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Many Native Americans who live on reservations must deal with the federal government through two agencies: the Bureau of Indian Affairs and the Indian Health Service.
Bureau of Indian Affairs (BIA)
The Bureau of Indian Affairs (BIA) is an agency of the federal government of the United States within the US Department of the Interior charged with the administration and management of 55.7 million acres (87,000 sq. miles or 225,000 km²) of land held in trust by the United States for Native Americans in the United States, Native American Tribes and Alaska Natives.
The Bureau of Indian Affairs is one of two Bureaus under the jurisdiction of the Assistant Secretary – Indian Affairs: the Bureau of Indian Affairs and The Bureau of Indian Education, which provides education services to approximately 48,000 Native Americans.
The BIA’s responsibilities once included providing health care services to American Indians and Alaska Natives. In 1954, that function was legislatively transferred to the U.S. Department of Health, Education and Welfare, now known as the Department of Health and Human Services, where it has remained to this day as the Indian Health Service (IHS).
The BIA carries out its core mission to serve 564 Federally recognized tribes through four offices:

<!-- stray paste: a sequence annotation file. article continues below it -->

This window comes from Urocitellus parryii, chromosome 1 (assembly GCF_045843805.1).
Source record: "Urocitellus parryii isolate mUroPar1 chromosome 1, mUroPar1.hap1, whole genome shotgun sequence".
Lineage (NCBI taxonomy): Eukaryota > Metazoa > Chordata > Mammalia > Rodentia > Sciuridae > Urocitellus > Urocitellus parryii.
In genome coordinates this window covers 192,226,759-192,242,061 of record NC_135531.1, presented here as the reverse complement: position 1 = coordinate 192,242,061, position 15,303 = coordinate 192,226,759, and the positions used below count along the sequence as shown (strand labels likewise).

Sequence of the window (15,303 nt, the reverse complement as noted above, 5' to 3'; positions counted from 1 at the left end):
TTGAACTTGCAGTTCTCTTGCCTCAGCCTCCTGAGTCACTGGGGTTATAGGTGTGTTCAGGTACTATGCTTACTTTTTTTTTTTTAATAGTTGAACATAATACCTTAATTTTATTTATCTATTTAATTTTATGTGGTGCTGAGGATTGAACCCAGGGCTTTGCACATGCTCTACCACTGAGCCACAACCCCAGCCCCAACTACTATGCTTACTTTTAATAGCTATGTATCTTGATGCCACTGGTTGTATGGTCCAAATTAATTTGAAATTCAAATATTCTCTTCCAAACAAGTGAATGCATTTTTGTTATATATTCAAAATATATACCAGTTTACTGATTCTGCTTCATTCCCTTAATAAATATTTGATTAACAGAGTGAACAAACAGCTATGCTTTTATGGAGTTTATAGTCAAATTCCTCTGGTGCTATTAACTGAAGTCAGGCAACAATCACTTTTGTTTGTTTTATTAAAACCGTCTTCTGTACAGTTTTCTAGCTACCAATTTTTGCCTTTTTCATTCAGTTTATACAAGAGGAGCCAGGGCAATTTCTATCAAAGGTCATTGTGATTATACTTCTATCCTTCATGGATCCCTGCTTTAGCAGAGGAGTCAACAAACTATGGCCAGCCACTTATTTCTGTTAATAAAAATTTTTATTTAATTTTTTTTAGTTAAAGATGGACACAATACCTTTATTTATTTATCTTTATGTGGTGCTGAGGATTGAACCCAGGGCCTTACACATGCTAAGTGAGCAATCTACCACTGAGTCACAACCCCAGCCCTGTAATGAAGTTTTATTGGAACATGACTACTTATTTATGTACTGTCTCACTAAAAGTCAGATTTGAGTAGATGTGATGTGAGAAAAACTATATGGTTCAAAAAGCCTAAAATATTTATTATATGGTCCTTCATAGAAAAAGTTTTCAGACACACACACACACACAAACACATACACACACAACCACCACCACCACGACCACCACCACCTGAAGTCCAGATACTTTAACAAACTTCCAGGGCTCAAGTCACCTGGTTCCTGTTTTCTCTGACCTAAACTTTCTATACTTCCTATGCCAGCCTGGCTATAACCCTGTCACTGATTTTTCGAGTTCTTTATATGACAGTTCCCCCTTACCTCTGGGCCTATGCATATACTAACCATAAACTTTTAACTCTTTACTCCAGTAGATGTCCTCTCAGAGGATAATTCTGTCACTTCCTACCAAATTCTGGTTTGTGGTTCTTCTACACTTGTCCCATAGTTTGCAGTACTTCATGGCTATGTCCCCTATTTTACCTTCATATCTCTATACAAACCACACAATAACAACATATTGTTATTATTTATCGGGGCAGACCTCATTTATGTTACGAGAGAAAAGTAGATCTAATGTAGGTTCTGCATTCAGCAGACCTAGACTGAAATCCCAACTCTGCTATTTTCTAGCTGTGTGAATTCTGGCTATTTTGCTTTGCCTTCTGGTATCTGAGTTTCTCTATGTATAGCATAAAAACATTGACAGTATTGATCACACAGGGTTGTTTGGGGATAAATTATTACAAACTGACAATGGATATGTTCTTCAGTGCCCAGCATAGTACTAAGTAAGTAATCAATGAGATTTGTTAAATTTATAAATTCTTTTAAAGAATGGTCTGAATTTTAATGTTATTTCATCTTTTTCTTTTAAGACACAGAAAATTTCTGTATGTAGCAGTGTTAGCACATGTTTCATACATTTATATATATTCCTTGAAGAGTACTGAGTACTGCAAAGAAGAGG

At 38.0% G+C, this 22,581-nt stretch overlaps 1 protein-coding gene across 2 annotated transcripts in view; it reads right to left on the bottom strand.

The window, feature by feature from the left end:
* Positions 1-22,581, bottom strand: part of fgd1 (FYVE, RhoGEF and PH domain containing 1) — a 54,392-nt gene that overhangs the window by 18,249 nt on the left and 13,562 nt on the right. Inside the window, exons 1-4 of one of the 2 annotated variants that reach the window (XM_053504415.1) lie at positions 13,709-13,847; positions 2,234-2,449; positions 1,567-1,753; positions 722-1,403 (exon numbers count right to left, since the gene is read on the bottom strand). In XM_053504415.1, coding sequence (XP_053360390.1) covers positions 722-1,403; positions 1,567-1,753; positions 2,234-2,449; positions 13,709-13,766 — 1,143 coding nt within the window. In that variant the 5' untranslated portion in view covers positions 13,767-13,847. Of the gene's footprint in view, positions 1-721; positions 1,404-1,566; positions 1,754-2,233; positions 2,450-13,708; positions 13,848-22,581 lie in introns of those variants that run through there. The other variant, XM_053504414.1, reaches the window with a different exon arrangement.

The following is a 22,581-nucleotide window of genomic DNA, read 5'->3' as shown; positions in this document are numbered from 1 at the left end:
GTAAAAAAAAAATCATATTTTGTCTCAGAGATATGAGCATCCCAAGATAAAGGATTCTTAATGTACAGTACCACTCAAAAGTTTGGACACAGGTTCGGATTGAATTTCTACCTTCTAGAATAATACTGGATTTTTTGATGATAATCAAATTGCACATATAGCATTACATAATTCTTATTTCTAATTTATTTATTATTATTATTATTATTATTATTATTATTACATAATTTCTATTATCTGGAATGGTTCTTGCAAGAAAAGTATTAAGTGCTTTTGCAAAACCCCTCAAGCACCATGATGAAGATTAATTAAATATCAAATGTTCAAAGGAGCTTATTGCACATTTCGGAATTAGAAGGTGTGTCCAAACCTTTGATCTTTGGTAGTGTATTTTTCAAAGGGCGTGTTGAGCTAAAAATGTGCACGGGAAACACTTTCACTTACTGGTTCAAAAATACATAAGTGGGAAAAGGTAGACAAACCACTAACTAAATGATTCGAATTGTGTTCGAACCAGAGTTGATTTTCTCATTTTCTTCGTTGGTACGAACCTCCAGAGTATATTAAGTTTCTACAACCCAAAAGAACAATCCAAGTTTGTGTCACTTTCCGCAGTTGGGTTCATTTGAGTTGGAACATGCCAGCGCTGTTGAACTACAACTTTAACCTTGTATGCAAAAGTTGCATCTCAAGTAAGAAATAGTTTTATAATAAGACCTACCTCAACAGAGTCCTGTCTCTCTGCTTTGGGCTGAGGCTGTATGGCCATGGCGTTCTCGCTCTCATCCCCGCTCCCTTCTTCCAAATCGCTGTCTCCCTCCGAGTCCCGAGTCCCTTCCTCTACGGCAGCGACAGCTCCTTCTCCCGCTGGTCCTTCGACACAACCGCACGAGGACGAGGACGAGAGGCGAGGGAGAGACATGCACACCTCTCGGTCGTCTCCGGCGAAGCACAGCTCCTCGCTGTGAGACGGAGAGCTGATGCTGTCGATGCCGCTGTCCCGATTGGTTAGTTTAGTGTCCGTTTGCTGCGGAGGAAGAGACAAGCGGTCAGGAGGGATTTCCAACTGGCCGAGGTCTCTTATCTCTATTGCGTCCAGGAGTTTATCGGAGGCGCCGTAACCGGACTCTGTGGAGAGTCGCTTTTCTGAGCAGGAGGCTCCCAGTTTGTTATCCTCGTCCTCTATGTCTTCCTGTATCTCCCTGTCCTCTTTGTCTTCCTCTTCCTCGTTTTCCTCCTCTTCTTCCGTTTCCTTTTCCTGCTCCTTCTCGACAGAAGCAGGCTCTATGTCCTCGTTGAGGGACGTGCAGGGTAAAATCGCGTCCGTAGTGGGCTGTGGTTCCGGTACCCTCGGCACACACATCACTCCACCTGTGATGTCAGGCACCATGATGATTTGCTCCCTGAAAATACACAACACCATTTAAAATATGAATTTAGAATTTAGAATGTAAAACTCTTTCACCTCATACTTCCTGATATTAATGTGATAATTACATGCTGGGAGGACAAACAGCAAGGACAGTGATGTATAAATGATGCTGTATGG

- The Office of Indian Services – operates the BIA’s general assistance, disaster relief, Indian child welfare, tribal government, Indian Self-Determination, and Indian Reservation Roads Program.
- The Office of Justice Services – directly operates or funds law enforcement, tribal courts, and detention facilities on Federal Indian lands. OJS funded 208 law enforcement agencies consisting of 43 BIA operated Police and 165 tribally operated under contract, or compact for operation with the OJS. The office has seven areas of activity: Criminal Investigations and Police Services, Detention/Corrections, Inspection/Internal Affairs, Tribal Law Enforcement and Special Initiatives, the Indian Police Academy, Tribal Justice Support, and Program Management. The OJS also provides oversight and technical assistance to tribal law enforcement programs when and where requested. Operates four divisions: Corrections, Drug Enforcement, Indian Police Academy, Law Enforcement.
- The Office of Trust Services – works with tribes and individual American Indians and Alaska Natives in the management of their trust lands, assets, and resources.
- The Office of Field Operations – oversees 12 regional offices; Alaska, Great Plains, NorthWest, Southern Plains, Eastern, Navajo, Pacific, Southwest, Eastern Oklahoma, Midwest, Rocky Mountain, and Western, and 83 agencies which carry out the mission of the Bureau at the tribal level.
Indian Health Services (IHS)
Indian Health Service (IHS) is an Operating Division (OPDIV) within the U.S. Department of Health and Human Services (HHS). IHS is responsible for providing medical and public health services to members of federally recognized Tribes and Alaska Natives. IHS is the principal federal health care provider and health advocate for Indian people, and its goal is to raise their health status to the highest possible level.
IHS provides health care to American Indians and Alaska Natives at 33 hospitals, 59 health centers, and 50 health stations. Thirty-four urban Indian health projects supplement these facilities with a variety of health and referral services.